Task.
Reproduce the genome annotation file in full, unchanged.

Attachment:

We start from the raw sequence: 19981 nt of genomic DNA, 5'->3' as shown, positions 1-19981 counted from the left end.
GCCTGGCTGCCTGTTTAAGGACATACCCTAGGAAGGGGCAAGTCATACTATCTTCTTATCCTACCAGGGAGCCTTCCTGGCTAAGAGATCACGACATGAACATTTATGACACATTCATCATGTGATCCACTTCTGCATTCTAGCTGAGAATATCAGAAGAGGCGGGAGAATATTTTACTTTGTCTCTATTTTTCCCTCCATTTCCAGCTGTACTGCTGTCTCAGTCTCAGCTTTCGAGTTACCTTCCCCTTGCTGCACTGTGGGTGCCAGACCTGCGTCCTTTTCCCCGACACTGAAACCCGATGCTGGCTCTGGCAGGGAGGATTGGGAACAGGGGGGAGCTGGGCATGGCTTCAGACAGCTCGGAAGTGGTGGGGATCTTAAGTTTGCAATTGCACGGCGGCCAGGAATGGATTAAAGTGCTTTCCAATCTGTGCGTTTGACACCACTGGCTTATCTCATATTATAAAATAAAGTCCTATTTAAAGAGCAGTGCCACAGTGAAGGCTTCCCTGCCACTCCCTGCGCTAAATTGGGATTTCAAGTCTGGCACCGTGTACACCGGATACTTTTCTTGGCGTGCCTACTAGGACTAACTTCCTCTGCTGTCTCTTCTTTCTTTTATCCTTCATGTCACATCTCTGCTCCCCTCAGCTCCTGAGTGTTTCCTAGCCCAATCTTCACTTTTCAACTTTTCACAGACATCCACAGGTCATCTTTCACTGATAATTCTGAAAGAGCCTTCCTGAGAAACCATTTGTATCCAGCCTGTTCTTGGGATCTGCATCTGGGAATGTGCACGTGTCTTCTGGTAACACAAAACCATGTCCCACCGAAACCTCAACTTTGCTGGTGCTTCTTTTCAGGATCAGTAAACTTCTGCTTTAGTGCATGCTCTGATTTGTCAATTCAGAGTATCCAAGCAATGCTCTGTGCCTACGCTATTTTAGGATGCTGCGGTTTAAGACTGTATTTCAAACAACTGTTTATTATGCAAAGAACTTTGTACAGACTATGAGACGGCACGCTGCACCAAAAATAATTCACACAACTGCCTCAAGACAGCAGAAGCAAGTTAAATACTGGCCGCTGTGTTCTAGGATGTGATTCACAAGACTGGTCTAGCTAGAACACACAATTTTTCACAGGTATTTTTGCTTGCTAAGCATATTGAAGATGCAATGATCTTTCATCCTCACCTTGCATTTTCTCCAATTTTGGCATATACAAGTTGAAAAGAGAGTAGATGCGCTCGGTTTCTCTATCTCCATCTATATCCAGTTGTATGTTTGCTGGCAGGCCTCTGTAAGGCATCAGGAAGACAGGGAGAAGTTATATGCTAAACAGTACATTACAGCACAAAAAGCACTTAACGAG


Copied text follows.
We start from the raw sequence: 19981 nt of genomic DNA, 5'->3' as shown, positions 1-19981 counted from the left end.
GCCTGGCTGCCTGTTTAAGGACATACCCTAGGAAGGGGCAAGTCATACTATCTTCTTATCCTACCAGGGAGCCTTCCTGGCTAAGAGATCACGACATGAACATTTATGACACATTCATCATGTGATCCACTTCTGCATTCTAGCTGAGAATATCAGAAGAGGCGGGAGAATATTTTACTTTGTCTCTATTTTTCCCTCCATTTCCAGCTGTACTGCTGTCTCAGTCTCAGCTTTCGAGTTACCTTCCCCTTGCTGCACTGTGGGTGCCAGACCTGCGTCCTTTTCCCCGACACTGAAACCCGATGCTGGCTCTGGCAGGGAGGATTGGGAACAGGGGGGAGCTGGGCATGGCTTCAGACAGCTCGGAAGTGGTGGGGATCTTAAGTTTGCAATTGCACGGCGGCCAGGAATGGATTAAAGTGCTTTCCAATCTGTGCGTTTGACACCACTGGCTTATCTCATATTATAAAATAAAGTCCTATTTAAAGAGCAGTGCCACAGTGAAGGCTTCCCTGCCACTCCCTGCGCTAAATTGGGATTTCAAGTCTGGCACCGTGTACACCGGATACTTTTCTTGGCGTGCCTACTAGGACTAACTTCCTCTGCTGTCTCTTCTTTCTTTTATCCTTCATGTCACATCTCTGCTCCCCTCAGCTCCTGAGTGTTTCCTAGCCCAATCTTCACTTTTCAACTTTTCACAGACATCCACAGGTCATCTTTCACTGATAATTCTGAAAGAGCCTTCCTGAGAAACCATTTGTATCCAGCCTGTTCTTGGGATCTGCATCTGGGAATGTGCACGTGTCTTCTGGTAACACAAAACCATGTCCCACCGAAACCTCAACTTTGCTGGTGCTTCTTTTCAGGATCAGTAAACTTCTGCTTTAGTGCATGCTCTGATTTGTCAATTCAGAGTATCCAAGCAATGCTCTGTGCCTACGCTATTTTAGGATGCTGCGGTTTAAGACTGTATTTCAAACAACTGTTTATTATGCAAAGAACTTTGTACAGACTATGAGACGGCACGCTGCACCAAAAATAATTCACACAACTGCCTCAAGACAGCAGAAGCAAGTTAAATACTGGCCGCTGTGTTCTAGGATGTGATTCACAAGACTGGTCTAGCTAGAACACACAATTTTTCACAGGTATTTTTGCTTGCTAAGCATATTGAAGATGCAATGATCTTTCATCCTCACCTTGCATTTTCTCCAATTTTGGCATATACAAGTTGAAAAGAGAGTAGATGCGCTCGGTTTCTCTATCTCCATCTATATCCAGTTGTATGTTTGCTGGCAGGCCTCTGTAAGGCATCAGGAAGACAGGGAGAAGTTATATGCTAAACAGTACATTACAGCACAAAAAGCACTTAACGAG